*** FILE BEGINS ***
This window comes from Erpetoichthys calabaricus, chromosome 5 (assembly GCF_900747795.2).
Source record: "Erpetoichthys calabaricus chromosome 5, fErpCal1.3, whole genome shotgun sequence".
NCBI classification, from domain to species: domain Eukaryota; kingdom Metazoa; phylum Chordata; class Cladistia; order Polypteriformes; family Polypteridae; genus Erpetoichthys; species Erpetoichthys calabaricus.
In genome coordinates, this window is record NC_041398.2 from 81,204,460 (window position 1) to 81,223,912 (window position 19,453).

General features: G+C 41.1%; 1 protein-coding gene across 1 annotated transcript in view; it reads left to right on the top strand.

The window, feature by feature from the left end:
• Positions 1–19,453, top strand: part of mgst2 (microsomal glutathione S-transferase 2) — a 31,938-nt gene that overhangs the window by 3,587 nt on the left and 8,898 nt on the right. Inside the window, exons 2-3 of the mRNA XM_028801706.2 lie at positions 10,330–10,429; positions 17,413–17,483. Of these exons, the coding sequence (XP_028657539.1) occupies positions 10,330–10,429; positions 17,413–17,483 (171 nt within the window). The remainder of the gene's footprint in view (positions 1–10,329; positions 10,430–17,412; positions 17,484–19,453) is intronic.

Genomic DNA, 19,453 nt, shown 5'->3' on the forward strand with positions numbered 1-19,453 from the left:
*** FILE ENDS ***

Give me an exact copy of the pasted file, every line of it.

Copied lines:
This window comes from Erpetoichthys calabaricus, chromosome 5 (assembly GCF_900747795.2).
Source record: "Erpetoichthys calabaricus chromosome 5, fErpCal1.3, whole genome shotgun sequence".
NCBI classification, from domain to species: domain Eukaryota; kingdom Metazoa; phylum Chordata; class Cladistia; order Polypteriformes; family Polypteridae; genus Erpetoichthys; species Erpetoichthys calabaricus.
In genome coordinates, this window is record NC_041398.2 from 81,204,460 (window position 1) to 81,223,912 (window position 19,453).

General features: G+C 41.1%; 1 protein-coding gene across 1 annotated transcript in view; it reads left to right on the top strand.

The window, feature by feature from the left end:
• Positions 1–19,453, top strand: part of mgst2 (microsomal glutathione S-transferase 2) — a 31,938-nt gene that overhangs the window by 3,587 nt on the left and 8,898 nt on the right. Inside the window, exons 2-3 of the mRNA XM_028801706.2 lie at positions 10,330–10,429; positions 17,413–17,483. Of these exons, the coding sequence (XP_028657539.1) occupies positions 10,330–10,429; positions 17,413–17,483 (171 nt within the window). The remainder of the gene's footprint in view (positions 1–10,329; positions 10,430–17,412; positions 17,484–19,453) is intronic.

Genomic DNA, 19,453 nt, shown 5'->3' on the forward strand with positions numbered 1-19,453 from the left: